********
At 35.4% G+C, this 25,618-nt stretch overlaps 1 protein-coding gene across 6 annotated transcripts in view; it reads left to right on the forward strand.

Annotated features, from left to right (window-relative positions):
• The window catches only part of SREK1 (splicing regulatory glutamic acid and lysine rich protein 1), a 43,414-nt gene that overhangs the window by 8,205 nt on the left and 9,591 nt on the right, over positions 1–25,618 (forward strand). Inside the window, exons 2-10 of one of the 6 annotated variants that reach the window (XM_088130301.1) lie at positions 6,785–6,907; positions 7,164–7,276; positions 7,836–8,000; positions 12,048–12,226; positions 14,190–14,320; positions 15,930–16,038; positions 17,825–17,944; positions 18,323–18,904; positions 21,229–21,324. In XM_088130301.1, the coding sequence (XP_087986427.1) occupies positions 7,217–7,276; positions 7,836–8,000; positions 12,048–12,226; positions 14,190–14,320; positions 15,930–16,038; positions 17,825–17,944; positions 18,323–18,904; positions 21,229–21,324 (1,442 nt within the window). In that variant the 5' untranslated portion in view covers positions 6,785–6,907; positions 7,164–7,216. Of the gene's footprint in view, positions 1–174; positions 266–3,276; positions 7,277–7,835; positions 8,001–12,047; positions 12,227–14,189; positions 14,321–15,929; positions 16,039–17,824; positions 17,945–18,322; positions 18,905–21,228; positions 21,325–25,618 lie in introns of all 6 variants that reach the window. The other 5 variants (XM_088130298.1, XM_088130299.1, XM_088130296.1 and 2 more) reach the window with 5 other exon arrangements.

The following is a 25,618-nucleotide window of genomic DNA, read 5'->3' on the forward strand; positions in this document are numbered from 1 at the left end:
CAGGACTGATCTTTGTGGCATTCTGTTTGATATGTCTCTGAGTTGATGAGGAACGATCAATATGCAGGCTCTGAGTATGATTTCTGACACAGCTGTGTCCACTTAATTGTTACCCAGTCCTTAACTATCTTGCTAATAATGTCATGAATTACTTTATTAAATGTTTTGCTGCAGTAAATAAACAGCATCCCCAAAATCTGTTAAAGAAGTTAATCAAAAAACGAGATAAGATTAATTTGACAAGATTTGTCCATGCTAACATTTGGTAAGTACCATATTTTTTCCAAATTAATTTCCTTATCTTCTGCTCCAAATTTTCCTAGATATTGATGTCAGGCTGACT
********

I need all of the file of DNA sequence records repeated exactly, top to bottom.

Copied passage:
At 35.4% G+C, this 25,618-nt stretch overlaps 1 protein-coding gene across 6 annotated transcripts in view; it reads left to right on the forward strand.

Annotated features, from left to right (window-relative positions):
• The window catches only part of SREK1 (splicing regulatory glutamic acid and lysine rich protein 1), a 43,414-nt gene that overhangs the window by 8,205 nt on the left and 9,591 nt on the right, over positions 1–25,618 (forward strand). Inside the window, exons 2-10 of one of the 6 annotated variants that reach the window (XM_088130301.1) lie at positions 6,785–6,907; positions 7,164–7,276; positions 7,836–8,000; positions 12,048–12,226; positions 14,190–14,320; positions 15,930–16,038; positions 17,825–17,944; positions 18,323–18,904; positions 21,229–21,324. In XM_088130301.1, the coding sequence (XP_087986427.1) occupies positions 7,217–7,276; positions 7,836–8,000; positions 12,048–12,226; positions 14,190–14,320; positions 15,930–16,038; positions 17,825–17,944; positions 18,323–18,904; positions 21,229–21,324 (1,442 nt within the window). In that variant the 5' untranslated portion in view covers positions 6,785–6,907; positions 7,164–7,216. Of the gene's footprint in view, positions 1–174; positions 266–3,276; positions 7,277–7,835; positions 8,001–12,047; positions 12,227–14,189; positions 14,321–15,929; positions 16,039–17,824; positions 17,945–18,322; positions 18,905–21,228; positions 21,325–25,618 lie in introns of all 6 variants that reach the window. The other 5 variants (XM_088130298.1, XM_088130299.1, XM_088130296.1 and 2 more) reach the window with 5 other exon arrangements.

The following is a 25,618-nucleotide window of genomic DNA, read 5'->3' on the forward strand; positions in this document are numbered from 1 at the left end:
CAGGACTGATCTTTGTGGCATTCTGTTTGATATGTCTCTGAGTTGATGAGGAACGATCAATATGCAGGCTCTGAGTATGATTTCTGACACAGCTGTGTCCACTTAATTGTTACCCAGTCCTTAACTATCTTGCTAATAATGTCATGAATTACTTTATTAAATGTTTTGCTGCAGTAAATAAACAGCATCCCCAAAATCTGTTAAAGAAGTTAATCAAAAAACGAGATAAGATTAATTTGACAAGATTTGTCCATGCTAACATTTGGTAAGTACCATATTTTTTCCAAATTAATTTCCTTATCTTCTGCTCCAAATTTTCCTAGATATTGATGTCAGGCTGACT